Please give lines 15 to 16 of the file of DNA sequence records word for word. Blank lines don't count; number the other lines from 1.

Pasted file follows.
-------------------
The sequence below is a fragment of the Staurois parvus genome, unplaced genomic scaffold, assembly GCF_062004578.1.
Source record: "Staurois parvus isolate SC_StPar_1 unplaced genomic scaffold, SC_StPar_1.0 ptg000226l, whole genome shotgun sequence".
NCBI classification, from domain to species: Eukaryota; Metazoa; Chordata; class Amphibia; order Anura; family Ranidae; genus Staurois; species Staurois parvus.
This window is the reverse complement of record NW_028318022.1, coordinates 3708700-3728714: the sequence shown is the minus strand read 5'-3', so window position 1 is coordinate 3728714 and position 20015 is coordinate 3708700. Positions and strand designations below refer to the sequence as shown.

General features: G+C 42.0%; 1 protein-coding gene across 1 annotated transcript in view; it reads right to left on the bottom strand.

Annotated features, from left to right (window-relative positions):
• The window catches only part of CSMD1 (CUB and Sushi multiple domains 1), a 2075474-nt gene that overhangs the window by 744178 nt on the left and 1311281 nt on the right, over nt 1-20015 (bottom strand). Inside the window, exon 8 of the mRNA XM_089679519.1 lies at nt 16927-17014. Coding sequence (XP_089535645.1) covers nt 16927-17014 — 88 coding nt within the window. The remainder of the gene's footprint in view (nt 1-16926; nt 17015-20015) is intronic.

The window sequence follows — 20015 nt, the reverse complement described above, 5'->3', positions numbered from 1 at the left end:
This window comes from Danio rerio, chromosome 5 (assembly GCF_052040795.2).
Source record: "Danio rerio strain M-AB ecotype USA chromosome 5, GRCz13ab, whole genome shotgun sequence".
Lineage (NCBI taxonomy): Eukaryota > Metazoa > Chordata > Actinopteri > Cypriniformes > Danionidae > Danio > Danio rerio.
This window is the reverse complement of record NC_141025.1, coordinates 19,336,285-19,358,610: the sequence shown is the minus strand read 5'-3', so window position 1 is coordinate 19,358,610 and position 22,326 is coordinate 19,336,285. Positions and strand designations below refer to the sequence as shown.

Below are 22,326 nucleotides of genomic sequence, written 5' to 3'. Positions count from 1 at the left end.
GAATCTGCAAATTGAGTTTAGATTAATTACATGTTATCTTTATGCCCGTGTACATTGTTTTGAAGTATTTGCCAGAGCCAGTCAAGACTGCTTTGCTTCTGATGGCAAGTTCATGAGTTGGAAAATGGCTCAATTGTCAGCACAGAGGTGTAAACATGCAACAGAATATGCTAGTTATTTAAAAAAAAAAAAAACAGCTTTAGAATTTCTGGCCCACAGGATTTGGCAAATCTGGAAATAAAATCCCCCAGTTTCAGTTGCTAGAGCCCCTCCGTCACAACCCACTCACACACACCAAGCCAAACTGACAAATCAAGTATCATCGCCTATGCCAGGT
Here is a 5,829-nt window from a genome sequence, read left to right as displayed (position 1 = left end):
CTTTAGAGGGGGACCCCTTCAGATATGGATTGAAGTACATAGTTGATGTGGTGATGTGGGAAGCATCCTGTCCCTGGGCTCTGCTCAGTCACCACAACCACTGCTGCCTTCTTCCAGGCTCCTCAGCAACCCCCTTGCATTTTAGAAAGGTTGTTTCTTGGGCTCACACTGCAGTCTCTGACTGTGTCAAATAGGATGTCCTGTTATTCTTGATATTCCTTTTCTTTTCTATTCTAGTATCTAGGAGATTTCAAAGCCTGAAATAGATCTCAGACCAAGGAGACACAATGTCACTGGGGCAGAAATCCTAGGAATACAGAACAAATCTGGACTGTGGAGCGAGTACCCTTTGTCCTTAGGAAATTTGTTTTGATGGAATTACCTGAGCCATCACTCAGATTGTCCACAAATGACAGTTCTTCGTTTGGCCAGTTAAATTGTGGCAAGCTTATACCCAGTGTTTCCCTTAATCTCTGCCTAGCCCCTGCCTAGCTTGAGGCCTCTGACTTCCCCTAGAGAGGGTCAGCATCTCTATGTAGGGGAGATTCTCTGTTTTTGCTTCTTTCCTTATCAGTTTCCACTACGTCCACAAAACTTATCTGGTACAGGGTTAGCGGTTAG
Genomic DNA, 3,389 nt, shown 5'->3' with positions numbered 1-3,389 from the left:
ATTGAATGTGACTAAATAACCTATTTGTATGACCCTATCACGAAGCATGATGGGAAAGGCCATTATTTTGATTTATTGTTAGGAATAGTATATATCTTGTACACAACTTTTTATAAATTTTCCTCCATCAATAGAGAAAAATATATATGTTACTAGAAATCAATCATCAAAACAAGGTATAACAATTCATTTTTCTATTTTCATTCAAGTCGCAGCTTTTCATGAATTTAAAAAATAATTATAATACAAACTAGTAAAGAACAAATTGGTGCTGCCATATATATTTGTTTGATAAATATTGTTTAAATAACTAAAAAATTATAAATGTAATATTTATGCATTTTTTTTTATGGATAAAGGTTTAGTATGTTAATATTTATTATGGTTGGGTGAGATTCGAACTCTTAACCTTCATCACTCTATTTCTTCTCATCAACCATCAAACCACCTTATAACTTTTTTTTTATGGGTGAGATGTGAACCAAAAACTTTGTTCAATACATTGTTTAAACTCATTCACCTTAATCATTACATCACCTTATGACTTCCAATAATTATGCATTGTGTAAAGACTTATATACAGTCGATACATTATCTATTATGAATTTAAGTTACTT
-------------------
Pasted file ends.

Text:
Here is a 5,829-nt window from a genome sequence, read left to right as displayed (position 1 = left end):
CTTTAGAGGGGGACCCCTTCAGATATGGATTGAAGTACATAGTTGATGTGGTGATGTGGGAAGCATCCTGTCCCTGGGCTCTGCTCAGTCACCACAACCACTGCTGCCTTCTTCCAGGCTCCTCAGCAACCCCCTTGCATTTTAGAAAGGTTGTTTCTTGGGCTCACACTGCAGTCTCTGACTGTGTCAAATAGGATGTCCTGTTATTCTTGATATTCCTTTTCTTTTCTATTCTAGTATCTAGGAGATTTCAAAGCCTGAAATAGATCTCAGACCAAGGAGACACAATGTCACTGGGGCAGAAATCCTAGGAATACAGAACAAATCTGGACTGTGGAGCGAGTACCCTTTGTCCTTAGGAAATTTGTTTTGATGGAATTACCTGAGCCATCACTCAGATTGTCCACAAATGACAGTTCTTCGTTTGGCCAGTTAAATTGTGGCAAGCTTATACCCAGTGTTTCCCTTAATCTCTGCCTAGCCCCTGCCTAGCTTGAGGCCTCTGACTTCCCCTAGAGAGGGTCAGCATCTCTATGTAGGGGAGATTCTCTGTTTTTGCTTCTTTCCTTATCAGTTTCCACTACGTCCACAAAACTTATCTGGTACAGGGTTAGCGGTTAG